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  • Cryostat thermal shield | A "strong back" for a fragile component

    The lower cylinder thermal shield is a large silver-plated component, circular in shape and five metres tall, which fits inside the depression in the cryostat b [...]

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  • Diagnostic shielding | B4C ceramic bricks prove their worth

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  • Image of the week | The cryostat top lid, batch after batch

    Batch after batch, the elements for the top lid of the ITER cryostat keep arriving from India. As of today, 7 out of the 12 required segments have been delivere [...]

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    Deep inside the bowels of the Tokamak Building, the entrance to one of most spectacular rooms of the whole installation resembles that of a broom cupboard. [...]

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Of Interest

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Central solenoid fabrication: a photo reportage

The General Atomics work floor in Poway, California, during the installation of the central solenoid workstations in 2015. (Click to view larger version...)
The General Atomics work floor in Poway, California, during the installation of the central solenoid workstations in 2015.
Inside of a purpose-built facility at General Atomics in California (US), ten customized workstations for central solenoid fabrication—from winding through to final testing—have been built and are undergoing commissioning with a dummy coil. Winding was completed in April on the first 14-layer production module.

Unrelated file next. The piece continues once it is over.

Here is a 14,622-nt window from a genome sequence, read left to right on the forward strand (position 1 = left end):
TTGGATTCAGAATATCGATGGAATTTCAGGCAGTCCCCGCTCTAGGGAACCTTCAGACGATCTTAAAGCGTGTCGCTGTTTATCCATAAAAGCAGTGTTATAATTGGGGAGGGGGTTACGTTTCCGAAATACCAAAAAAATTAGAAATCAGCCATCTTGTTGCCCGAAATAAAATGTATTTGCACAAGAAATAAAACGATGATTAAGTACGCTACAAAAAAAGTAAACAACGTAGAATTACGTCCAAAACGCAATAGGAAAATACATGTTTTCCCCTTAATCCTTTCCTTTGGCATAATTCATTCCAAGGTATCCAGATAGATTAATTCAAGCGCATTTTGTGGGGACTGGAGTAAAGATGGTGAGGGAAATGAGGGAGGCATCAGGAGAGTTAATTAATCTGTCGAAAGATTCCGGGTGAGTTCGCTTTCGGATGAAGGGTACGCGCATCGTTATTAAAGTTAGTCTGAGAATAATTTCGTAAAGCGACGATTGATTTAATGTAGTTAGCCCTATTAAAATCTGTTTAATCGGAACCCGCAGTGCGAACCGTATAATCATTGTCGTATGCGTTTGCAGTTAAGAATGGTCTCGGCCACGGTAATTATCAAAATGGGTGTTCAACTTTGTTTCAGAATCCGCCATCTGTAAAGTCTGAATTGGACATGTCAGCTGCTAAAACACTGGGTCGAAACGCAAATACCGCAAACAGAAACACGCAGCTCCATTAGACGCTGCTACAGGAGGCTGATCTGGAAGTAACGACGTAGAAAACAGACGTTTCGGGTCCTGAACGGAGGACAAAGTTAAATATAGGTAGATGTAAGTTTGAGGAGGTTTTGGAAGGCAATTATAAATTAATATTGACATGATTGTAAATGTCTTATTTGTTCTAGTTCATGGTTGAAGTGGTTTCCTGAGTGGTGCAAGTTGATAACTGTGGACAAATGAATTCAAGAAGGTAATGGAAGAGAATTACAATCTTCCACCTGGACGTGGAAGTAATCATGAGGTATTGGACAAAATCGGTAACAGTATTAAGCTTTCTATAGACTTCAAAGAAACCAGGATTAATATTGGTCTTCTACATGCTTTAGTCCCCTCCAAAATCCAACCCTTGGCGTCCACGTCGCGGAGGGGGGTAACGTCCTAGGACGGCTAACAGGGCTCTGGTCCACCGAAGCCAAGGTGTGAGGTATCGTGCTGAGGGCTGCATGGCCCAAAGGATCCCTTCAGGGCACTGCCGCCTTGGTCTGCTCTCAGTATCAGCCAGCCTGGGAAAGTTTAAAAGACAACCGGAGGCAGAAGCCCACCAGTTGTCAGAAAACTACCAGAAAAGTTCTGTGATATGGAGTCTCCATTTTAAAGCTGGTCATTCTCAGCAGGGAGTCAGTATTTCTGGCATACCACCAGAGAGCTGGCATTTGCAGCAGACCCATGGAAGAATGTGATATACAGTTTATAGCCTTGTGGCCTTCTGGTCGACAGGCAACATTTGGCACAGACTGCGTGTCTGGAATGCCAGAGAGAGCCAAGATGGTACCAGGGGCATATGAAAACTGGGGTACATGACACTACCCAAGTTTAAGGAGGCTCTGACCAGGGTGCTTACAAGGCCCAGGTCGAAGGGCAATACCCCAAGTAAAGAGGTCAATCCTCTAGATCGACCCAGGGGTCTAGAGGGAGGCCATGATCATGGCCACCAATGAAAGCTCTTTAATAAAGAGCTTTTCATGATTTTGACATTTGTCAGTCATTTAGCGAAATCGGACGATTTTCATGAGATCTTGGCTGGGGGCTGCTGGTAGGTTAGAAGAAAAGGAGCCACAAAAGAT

The ITER central solenoid is the giant electromagnet at the centre of the ITER machine that will generate most of the magnetic flux charge of the plasma, initiating the initial plasma current and contributing to its maintenance. Six individual coil modules will be stacked vertically within a "cage" of supporting structures. General Atomics will also produce a seventh module as a spare.

As part of its in-kind contributions to ITER, the US is responsible for 100 percent of the central solenoid magnet, including design, R&D, module fabrication from conductor supplied by Japan, associated structure, assembly tooling, bus extensions, and cooling connections.

In the photo gallery below, follow the mock coil through the manufacturing workstations, and view the latest pictures of module 1 winding and magnet structure fabrication.

All photos courtesy of General Atomics unless otherwise indicated.


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